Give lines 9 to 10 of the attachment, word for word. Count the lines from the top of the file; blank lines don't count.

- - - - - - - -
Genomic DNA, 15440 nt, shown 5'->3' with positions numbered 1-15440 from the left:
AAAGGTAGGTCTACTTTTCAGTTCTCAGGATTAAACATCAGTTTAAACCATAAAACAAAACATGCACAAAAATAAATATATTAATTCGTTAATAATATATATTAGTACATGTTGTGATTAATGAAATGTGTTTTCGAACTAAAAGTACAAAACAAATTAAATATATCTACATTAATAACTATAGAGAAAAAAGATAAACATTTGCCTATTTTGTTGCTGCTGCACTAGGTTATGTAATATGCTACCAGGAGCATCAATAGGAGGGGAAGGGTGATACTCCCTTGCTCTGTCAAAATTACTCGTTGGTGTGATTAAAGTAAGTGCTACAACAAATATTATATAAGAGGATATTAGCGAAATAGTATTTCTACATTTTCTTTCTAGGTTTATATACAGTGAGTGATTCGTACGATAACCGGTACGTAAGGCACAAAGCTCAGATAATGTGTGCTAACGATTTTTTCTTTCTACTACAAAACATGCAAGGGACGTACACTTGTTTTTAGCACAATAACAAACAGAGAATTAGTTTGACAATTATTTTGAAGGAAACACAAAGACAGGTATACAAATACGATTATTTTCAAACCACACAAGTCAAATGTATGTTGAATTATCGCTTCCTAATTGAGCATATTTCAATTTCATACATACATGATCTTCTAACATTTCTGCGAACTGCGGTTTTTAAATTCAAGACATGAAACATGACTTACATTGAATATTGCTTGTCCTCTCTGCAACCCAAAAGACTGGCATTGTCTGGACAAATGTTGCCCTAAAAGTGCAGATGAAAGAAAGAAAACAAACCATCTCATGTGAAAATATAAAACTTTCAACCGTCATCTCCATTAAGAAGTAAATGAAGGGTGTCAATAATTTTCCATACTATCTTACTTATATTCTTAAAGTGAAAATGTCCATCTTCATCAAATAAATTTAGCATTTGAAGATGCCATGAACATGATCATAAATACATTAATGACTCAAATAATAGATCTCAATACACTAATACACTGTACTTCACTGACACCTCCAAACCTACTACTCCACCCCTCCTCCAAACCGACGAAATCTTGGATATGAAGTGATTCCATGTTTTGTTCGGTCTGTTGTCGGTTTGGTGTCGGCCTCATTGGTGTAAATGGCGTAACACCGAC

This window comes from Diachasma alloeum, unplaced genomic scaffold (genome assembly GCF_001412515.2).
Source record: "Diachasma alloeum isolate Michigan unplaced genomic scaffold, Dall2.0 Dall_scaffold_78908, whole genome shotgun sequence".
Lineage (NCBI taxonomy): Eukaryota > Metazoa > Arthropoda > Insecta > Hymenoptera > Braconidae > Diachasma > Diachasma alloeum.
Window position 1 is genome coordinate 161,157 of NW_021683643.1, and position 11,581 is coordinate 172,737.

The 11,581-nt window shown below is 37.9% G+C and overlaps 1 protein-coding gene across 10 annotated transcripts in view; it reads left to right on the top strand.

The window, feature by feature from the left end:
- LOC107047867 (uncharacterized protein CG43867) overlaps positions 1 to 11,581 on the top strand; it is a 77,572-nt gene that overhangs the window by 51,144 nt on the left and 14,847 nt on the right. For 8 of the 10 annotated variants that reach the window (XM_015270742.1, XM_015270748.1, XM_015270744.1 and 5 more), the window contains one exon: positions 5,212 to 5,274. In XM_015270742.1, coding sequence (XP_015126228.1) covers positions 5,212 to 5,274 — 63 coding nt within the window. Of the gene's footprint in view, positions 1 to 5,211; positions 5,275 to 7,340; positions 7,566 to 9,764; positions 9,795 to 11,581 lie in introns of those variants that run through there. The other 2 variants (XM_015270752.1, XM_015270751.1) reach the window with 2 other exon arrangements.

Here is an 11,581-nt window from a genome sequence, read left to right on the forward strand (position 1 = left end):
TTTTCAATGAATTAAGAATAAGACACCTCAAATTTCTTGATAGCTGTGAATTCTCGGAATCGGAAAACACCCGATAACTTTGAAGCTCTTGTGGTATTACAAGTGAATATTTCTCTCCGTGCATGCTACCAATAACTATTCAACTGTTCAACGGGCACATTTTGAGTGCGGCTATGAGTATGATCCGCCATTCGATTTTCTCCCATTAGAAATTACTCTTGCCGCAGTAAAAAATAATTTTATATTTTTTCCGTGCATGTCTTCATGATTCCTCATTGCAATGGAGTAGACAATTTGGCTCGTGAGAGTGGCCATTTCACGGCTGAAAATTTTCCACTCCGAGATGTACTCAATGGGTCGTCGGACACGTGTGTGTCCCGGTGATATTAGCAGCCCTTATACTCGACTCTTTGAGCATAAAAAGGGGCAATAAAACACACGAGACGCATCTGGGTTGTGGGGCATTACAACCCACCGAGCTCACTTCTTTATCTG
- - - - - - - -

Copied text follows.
- LOC107047867 (uncharacterized protein CG43867) overlaps positions 1 to 11,581 on the top strand; it is a 77,572-nt gene that overhangs the window by 51,144 nt on the left and 14,847 nt on the right. For 8 of the 10 annotated variants that reach the window (XM_015270742.1, XM_015270748.1, XM_015270744.1 and 5 more), the window contains one exon: positions 5,212 to 5,274. In XM_015270742.1, coding sequence (XP_015126228.1) covers positions 5,212 to 5,274 — 63 coding nt within the window. Of the gene's footprint in view, positions 1 to 5,211; positions 5,275 to 7,340; positions 7,566 to 9,764; positions 9,795 to 11,581 lie in introns of those variants that run through there. The other 2 variants (XM_015270752.1, XM_015270751.1) reach the window with 2 other exon arrangements.

Here is an 11,581-nt window from a genome sequence, read left to right on the forward strand (position 1 = left end):